Behind a brutal killing in an Indian city divided by religion


Udaipur, India – For 20-year-old Yash Tili, memory is a curse. When he closes his eyes, he sees his father’s bloodied corpse lying on the street, his throat slit.

Sitting in a room full of mourners one afternoon in Udaipur, IndiaAlongside a large picture of his father covered in a wreath, he was reminded of blood.

“I don’t want to remember him like that,” he said as his mother’s wailing could be heard from another room. “How will I sleep now?”

Udaipur, a city of about 600,000 people located in the western Indian state of Rajasthan, has been a powder box since Heinously murdered last month Yash’s father, Kanhai Lal Teli, is a Hindu tailor. In a video posted online by his attackers, identified by police as local Muslims, the elder Tilly can be seen in his shop scaling a man who then attacks him with a machete, joined by the man filming. They later accused Al-Khayyat of insulting Islam.

The killing has shocked people across India, a Hindu-majority country of 1.4 billion people, where religious violence often targets Muslims amid rising discrimination that experts say is fueled by the Hindu-nationalist Bharatiya Janata Party (BJP) government led by Prime Minister Narendra Modi.

Shamsir Ibrahim, a 36-year-old Muslim activist, said the state’s endorsement of violence against Muslims is detrimental to the democratic and secular values ​​of India, whose long history of interfaith coexistence has been punctuated by bouts of bloody conflict.

“Under the Modi regime, the spirit of the Indian constitution is waning,” he said in a phone interview. “A very dangerous future awaits the Indian community.”

Yash Tili, left, next to a picture of his murdered father with a relative at his home in Udaipur this month.shrag sharma

‘that they You have no right to live”

Yash was in the Udaipur market on the evening of June 28 when he received a phone call from his cousin: “They did it. They killed him.”

India, a regional power growing closer to the United States, has been on edge for weeks after two senior BJP officials He made derogatory statements About the Prophet Muhammad, the founder of ancient Islam, and his wife Aisha. The remarks sparked protests across the country and Diplomatic anger from the Muslim worldprompting Modi and the BJP to distance themselves from those responsible.

Days before his brutal murder, Kannahiya Lal, 46, was briefly detained by local police and accused of “harming religious sentiments” by expressing online support for anti-Islam statements by BJP officials. And in a second video posted after the murder, his attackers cited his comments on social media, which Al-Khayat later deleted. They also threatened a similar attack on Modi.

Police have identified the attackers as Ghaus Muhammad and Riaz Akhtari, both Udaipur residents. The two men are being held by the National Investigation Agency, India’s premier anti-terror task force, and have been charged under the country’s anti-terrorism law. NBC News was unable to reach their attorneys or ascertain whether they had filed any objections.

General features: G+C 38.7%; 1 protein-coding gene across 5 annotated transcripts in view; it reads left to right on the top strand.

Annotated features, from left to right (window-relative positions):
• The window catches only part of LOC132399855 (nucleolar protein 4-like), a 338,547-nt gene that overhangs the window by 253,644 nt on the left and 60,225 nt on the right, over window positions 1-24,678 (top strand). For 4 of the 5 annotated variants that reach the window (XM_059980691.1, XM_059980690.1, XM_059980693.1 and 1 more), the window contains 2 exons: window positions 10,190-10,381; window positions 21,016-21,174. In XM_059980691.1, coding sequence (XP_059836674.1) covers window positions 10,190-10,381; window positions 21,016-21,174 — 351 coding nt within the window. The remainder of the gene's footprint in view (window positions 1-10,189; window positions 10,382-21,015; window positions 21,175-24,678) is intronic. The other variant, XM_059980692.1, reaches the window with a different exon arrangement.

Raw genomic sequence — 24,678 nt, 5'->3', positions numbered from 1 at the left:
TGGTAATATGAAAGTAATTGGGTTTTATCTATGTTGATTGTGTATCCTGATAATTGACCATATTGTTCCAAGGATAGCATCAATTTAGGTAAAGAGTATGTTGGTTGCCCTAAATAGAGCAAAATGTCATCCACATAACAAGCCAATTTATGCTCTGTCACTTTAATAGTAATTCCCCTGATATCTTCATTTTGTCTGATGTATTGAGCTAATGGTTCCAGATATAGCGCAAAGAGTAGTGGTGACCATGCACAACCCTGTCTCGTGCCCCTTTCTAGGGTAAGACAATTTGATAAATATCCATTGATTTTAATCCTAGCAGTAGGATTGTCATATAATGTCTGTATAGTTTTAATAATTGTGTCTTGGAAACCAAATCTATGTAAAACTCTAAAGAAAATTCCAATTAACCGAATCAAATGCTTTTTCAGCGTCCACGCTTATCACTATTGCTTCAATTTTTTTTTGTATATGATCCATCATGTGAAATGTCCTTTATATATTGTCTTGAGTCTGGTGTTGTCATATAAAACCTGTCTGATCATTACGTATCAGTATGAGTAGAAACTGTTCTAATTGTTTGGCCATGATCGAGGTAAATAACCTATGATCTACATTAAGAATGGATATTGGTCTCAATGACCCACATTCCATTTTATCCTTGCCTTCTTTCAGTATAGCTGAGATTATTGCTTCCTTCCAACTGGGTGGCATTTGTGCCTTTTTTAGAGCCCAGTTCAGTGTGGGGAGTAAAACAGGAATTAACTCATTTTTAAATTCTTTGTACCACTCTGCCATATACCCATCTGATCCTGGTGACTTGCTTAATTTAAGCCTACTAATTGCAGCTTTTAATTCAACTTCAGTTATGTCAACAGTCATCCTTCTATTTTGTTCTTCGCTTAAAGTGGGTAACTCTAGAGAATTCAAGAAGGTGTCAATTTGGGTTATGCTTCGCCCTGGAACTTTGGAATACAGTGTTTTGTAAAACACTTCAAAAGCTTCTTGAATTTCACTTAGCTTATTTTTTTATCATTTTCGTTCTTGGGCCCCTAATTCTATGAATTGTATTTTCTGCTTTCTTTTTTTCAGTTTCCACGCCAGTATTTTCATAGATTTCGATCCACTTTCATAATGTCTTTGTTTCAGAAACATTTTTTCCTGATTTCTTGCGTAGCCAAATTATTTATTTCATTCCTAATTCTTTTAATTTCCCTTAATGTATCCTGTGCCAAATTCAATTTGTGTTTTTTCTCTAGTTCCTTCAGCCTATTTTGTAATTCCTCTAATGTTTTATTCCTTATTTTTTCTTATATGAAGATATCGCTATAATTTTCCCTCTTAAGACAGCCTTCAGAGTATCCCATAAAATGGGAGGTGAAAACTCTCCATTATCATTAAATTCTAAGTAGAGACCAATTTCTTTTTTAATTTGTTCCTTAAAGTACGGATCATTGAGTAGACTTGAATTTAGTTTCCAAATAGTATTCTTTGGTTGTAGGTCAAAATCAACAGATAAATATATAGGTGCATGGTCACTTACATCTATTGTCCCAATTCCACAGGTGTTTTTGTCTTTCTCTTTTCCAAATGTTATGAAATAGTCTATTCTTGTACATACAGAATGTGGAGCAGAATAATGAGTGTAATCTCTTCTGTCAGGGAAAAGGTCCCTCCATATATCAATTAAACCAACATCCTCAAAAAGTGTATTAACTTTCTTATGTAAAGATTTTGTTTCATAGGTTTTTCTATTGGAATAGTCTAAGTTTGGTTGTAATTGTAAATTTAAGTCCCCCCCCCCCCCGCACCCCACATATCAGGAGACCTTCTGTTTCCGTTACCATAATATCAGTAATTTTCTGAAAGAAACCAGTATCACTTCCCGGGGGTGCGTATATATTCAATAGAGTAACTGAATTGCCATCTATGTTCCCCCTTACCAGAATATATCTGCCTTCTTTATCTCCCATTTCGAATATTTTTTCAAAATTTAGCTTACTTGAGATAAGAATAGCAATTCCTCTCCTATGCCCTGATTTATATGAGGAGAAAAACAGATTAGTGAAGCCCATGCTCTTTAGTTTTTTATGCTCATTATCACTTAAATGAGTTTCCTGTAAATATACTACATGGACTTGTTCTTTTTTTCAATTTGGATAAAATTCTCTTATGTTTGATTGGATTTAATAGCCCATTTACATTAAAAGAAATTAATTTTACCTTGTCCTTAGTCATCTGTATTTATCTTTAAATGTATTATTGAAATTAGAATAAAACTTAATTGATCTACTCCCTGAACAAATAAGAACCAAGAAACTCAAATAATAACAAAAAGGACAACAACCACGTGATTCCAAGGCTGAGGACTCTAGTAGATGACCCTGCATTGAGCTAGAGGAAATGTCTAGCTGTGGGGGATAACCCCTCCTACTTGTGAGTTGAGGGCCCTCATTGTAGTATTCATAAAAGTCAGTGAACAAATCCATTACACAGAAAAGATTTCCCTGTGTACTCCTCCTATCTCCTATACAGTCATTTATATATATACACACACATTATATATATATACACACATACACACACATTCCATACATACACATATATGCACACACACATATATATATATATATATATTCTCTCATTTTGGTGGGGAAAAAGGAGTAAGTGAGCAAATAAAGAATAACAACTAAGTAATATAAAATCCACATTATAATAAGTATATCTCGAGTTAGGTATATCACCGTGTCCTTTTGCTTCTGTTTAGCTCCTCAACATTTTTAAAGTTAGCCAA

On Maldas Street in the old city of Udaipur, outside the shop where Kanhai Lal had been working as a tailor for 15 years, his body lay in a pool of blood as protesters gathered in droves, taking pictures and expressing anger. Yash, the eldest of his two sons, could not bear to look at his father’s body under the cloth he was covering.

After the murder, authorities soon imposed a round-the-clock curfew across the state of Rajasthan, which has a population of 69 million roughly the same as Britain’s. They also suspended internet services in an attempt to stop the spread of the videos, fearing it would increase tensions.

India’s Muslim leaders have widely condemned the murder, saying it violates the teachings of Islam. But Hindu nationalist protests across the country are rife with anti-Muslim sermons and slogans, and even calls for violence.

Speaking to cheers from the room following his father’s death this month, Yash called on Hindus to arm themselves against what he sees as a growing threat.

I realized that there is no democracy in India. He said anxiously, a statement that contradicts the fact that Hindu nationalists are in power. “that they You have no right to live. Cruel people are like them He must be killed.”

“We and they areAttitudes are nothing new in India, which has long struggled with religious, ethnic and linguistic divisions. But critics say that under Modi and the BJP, the conflict between Hindus and Muslims – who make up about 14 percent of the population and make up the world’s third-largest Muslim population – has taken a violent turn toward “us against them”.

“There are organized forces that stir up prejudices and incite Hindus against Muslims,” said Apurvanand, a political commentator and professor of Hindi at Delhi University who uses one name. “The entire politics of the BJP surrounds this: permanently dividing the nation.”

Modi and his party have not commented in the past on the killing of Muslims in sectarian violence. But after the killing of Kanhai Lal, they criticized the Rajasthan government, which is controlled by the opposition Congress Party, saying that it is on its way to becoming a “Taliban state”.

“Congress’s appeasement of Muslims has emboldened the jihadists to the point that they are openly killing Hindus and threatening the prime minister,” Rajivardan Singh Rathore, a BJP MP from Rajasthan, said at a press conference last month. .

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